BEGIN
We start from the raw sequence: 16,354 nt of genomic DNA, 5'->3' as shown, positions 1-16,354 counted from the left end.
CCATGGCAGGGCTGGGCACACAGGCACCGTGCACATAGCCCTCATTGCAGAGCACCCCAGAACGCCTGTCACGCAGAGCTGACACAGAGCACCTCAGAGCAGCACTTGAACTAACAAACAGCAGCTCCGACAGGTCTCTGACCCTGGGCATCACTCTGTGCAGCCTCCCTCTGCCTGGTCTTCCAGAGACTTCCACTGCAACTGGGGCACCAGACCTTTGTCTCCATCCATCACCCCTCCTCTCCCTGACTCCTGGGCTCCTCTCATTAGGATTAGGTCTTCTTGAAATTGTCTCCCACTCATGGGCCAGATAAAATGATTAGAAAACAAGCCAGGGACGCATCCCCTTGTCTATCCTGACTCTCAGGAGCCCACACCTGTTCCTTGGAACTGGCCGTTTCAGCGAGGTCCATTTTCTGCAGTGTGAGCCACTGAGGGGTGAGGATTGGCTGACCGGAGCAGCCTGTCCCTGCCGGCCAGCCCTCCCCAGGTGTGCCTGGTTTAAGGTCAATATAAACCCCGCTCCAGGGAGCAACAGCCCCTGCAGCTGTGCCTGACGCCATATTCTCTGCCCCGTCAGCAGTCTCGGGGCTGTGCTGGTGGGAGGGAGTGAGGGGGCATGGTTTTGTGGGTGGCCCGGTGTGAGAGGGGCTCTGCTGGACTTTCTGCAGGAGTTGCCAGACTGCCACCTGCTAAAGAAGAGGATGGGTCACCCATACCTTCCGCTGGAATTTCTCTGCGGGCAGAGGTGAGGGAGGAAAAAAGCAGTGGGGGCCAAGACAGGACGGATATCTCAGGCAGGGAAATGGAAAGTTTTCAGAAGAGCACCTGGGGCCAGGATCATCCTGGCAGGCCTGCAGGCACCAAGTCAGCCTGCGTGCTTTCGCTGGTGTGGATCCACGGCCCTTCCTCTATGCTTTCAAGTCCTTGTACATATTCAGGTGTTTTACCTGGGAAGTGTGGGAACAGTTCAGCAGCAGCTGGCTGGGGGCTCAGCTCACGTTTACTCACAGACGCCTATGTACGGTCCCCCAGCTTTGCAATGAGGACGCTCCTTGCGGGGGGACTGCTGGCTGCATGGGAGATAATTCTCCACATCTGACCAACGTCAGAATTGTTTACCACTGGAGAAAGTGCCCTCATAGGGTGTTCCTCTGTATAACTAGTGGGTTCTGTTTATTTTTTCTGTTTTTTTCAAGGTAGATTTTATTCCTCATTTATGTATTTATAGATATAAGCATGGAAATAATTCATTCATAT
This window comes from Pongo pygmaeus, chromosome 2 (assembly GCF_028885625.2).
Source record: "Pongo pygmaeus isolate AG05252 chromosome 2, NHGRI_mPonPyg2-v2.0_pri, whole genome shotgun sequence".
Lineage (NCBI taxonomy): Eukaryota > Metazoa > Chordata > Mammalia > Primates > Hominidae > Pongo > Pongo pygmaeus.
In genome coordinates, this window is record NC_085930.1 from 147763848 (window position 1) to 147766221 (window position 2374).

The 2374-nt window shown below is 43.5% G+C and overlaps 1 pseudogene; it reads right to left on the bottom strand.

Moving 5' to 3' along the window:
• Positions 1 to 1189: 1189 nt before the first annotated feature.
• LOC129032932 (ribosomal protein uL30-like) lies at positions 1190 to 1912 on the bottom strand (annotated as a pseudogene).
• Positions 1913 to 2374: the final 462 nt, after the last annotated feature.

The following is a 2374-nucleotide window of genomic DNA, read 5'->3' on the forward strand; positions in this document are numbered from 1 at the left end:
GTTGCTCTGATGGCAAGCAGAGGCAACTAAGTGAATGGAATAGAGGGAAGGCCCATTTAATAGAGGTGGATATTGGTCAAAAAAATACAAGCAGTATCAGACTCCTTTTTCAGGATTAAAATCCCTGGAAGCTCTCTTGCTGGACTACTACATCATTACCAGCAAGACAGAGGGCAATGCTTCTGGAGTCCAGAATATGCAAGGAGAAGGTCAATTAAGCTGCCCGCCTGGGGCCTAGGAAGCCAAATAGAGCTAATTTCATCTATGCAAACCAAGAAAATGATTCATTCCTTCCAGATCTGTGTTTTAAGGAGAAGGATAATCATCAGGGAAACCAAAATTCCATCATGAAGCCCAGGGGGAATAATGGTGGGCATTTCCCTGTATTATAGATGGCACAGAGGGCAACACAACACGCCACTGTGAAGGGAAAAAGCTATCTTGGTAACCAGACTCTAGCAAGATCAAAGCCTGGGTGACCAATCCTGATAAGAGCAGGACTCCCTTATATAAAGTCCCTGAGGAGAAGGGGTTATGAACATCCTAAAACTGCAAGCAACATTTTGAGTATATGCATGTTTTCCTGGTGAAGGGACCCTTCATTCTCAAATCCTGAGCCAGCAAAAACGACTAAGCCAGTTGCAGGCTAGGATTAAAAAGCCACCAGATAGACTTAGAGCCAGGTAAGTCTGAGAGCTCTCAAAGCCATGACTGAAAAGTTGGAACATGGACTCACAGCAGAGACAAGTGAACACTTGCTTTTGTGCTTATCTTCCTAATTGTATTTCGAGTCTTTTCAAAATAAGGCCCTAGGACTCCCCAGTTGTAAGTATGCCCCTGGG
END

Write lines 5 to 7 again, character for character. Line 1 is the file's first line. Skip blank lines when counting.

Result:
Lineage (NCBI taxonomy): Eukaryota > Metazoa > Chordata > Mammalia > Primates > Hominidae > Pongo > Pongo pygmaeus.
In genome coordinates, this window is record NC_085930.1 from 147763848 (window position 1) to 147766221 (window position 2374).

The 2374-nt window shown below is 43.5% G+C and overlaps 1 pseudogene; it reads right to left on the bottom strand.